1. In 1907 plaintiff's mother Balava transferred certain of the properties belonging to her minor son to one Tippava. The transfer was actually made to the sister's son of Tippava. On the same day Tippava purported to execute in favour of Balava a sale-deed in respect of certain property. The plaintiff came on age in 1914. But in 1918 Tippava having died the reversioners to her husband took proceedings to recover back the properties which she had transferred in 1907 to Balava and they succeeded. The plaintiff, therefore, having lost the la nd which the mother had got for him really in exchange on account of Balava's and Tippava's relationship, brought this suit against the defendants to recover possession alleging that the defendant purchased the land from his mother by misrepresenting facts to her and without consideration, and that he wished to set aside the sale on the ground that there was no necessity for it.
2. The suit as ramed was clearly under Article 44 of the Limitation Act, and was, therefore, on. the face of it, time-barred. The Trial Court thought that Article 44 could not have been intended to apply to alienations of unofficial guardians. But that has been decided in the opposite way by a decision of the Court. The decree in favour or the plaintiff was set aside by the order of the Assistant Judge on the ground that it was time-barred under Article 44, but the Judge thought that there would be a remedy open by suit with a view to restitution.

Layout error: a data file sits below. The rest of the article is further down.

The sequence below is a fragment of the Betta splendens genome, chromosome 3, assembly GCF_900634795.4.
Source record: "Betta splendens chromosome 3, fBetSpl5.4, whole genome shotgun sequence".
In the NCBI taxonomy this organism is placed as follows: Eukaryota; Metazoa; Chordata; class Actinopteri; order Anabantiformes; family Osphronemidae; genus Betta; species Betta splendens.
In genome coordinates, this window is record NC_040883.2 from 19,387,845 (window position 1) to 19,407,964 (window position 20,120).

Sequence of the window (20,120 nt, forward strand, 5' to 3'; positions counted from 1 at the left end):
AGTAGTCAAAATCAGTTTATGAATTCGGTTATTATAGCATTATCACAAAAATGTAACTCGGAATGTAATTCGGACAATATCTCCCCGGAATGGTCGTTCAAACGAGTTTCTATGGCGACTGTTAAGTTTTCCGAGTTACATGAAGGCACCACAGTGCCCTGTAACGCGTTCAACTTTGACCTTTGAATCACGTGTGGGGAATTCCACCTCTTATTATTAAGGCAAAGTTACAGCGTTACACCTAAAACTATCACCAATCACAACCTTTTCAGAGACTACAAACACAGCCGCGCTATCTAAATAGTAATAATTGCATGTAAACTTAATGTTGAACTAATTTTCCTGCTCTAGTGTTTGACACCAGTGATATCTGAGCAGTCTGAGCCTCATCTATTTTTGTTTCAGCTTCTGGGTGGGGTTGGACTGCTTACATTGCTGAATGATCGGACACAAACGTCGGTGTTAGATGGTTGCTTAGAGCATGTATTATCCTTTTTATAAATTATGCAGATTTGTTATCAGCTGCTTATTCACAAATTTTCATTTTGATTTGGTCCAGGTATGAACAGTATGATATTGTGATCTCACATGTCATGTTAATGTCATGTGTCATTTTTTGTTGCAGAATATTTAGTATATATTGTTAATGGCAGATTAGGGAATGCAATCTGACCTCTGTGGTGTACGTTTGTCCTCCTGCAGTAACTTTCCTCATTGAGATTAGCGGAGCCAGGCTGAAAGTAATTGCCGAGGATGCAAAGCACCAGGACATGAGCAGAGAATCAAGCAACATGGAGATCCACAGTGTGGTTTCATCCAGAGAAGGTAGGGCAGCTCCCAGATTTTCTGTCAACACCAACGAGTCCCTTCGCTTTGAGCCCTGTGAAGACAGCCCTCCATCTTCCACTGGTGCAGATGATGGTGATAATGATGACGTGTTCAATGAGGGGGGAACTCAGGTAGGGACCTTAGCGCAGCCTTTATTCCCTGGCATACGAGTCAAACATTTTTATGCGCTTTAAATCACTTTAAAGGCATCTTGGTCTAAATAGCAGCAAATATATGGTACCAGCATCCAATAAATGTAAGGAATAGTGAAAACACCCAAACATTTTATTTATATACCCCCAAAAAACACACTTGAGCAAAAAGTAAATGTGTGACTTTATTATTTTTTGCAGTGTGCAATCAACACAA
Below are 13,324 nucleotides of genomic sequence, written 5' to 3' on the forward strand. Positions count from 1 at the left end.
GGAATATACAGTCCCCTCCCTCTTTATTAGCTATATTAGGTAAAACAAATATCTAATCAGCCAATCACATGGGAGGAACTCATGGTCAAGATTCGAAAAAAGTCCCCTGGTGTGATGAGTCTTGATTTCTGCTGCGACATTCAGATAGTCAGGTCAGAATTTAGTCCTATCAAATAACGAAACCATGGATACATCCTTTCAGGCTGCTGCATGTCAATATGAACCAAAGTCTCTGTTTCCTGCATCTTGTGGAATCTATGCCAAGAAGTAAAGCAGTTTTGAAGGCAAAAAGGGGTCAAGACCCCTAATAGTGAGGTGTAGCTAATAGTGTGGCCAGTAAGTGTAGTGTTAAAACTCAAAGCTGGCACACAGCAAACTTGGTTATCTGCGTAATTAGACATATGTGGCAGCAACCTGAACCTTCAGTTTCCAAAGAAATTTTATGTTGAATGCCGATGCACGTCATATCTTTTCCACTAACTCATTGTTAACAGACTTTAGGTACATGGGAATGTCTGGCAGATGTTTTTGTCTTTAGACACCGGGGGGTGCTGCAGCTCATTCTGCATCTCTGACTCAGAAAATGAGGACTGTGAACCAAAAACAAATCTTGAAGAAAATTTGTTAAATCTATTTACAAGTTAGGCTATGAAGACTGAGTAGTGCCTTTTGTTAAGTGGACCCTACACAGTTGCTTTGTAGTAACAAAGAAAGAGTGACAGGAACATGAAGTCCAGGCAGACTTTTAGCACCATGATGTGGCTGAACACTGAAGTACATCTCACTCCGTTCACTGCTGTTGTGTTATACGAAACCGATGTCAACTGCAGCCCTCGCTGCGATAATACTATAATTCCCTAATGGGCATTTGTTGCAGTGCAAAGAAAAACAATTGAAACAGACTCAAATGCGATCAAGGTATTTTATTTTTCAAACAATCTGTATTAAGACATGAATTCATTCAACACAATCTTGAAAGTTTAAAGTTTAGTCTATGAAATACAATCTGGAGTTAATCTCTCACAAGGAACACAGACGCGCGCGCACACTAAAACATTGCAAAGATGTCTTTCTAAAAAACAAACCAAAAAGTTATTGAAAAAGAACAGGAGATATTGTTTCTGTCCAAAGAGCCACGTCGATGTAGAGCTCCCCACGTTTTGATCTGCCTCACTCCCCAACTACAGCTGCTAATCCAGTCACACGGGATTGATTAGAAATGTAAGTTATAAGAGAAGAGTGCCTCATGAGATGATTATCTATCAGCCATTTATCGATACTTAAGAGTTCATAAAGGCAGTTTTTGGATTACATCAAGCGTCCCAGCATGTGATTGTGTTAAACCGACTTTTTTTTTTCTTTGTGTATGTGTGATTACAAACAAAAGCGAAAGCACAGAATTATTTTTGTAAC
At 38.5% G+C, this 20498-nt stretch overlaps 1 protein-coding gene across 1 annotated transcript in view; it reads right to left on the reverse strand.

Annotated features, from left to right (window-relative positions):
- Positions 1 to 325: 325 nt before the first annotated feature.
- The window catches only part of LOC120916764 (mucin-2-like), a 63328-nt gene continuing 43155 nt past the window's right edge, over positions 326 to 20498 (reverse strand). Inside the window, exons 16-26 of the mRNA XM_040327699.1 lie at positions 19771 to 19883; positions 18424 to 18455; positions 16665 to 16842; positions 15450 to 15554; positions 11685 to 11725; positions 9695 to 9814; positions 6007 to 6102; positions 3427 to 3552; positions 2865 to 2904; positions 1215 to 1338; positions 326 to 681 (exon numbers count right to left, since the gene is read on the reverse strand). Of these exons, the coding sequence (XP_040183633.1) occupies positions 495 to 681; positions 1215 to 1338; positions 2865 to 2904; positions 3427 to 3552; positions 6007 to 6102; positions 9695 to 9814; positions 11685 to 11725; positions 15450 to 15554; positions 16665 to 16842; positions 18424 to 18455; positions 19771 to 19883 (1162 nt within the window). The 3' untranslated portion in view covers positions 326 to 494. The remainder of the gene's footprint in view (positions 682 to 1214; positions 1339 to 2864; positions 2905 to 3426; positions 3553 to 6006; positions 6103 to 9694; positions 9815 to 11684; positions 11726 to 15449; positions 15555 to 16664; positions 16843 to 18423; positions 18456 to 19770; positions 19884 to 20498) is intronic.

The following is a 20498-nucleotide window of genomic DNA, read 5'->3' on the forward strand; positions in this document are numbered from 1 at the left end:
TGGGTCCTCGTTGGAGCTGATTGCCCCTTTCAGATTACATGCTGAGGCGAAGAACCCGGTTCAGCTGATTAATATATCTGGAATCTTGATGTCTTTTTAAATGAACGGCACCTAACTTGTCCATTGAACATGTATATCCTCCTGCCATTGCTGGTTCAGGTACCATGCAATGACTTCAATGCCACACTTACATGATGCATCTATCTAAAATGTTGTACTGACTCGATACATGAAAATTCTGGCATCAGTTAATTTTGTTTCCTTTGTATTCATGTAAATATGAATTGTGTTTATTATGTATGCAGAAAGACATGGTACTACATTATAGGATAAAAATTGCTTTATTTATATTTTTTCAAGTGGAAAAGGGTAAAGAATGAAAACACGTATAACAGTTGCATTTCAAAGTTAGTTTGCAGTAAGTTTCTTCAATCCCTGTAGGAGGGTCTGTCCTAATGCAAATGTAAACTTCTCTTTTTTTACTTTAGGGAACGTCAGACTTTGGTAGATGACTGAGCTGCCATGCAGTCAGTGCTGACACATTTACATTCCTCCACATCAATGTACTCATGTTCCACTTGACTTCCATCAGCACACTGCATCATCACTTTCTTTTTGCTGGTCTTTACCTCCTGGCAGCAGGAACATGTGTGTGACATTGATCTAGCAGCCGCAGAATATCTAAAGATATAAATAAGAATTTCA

3. We think that it is the correct view to take. The plaintiff was not really suing to set aside the alienation of his mother as de facto guardian on the ground that it was a wrong transaction ab initio. He was perfectly satisfied with the land which his mother had taken in exchange until 1918. It was only when he lost this land that he objected to his mother s transaction. His remedy, therefore, seems to lie under Section 119 of the Transfer of Property Act, and the cause of action arose when he was deprived of the land which his mother had obtained in exchange. We do not think It is advisable that leave should be given to the plaintiff to amend his plaint. Because the plaintiff's suit under that section would be an entirely different suit, and it would be much better, as we have often pointed out, it the plaintiff has a right of action stall in existence, that a fresh start should be made instead of an attempt being made to amend pleadings which have been founded on a different cause of action altogether. So that the appeal must be dismissed with costs.
4. We make it clear, as far as we can see at present, that the plaintiff can still file a suit against the defendant to recover the lands which were given. en exchange to him on the ground that the lands which Tippava gave in exchange were taken away from the plaintiff on the termination of her life interest.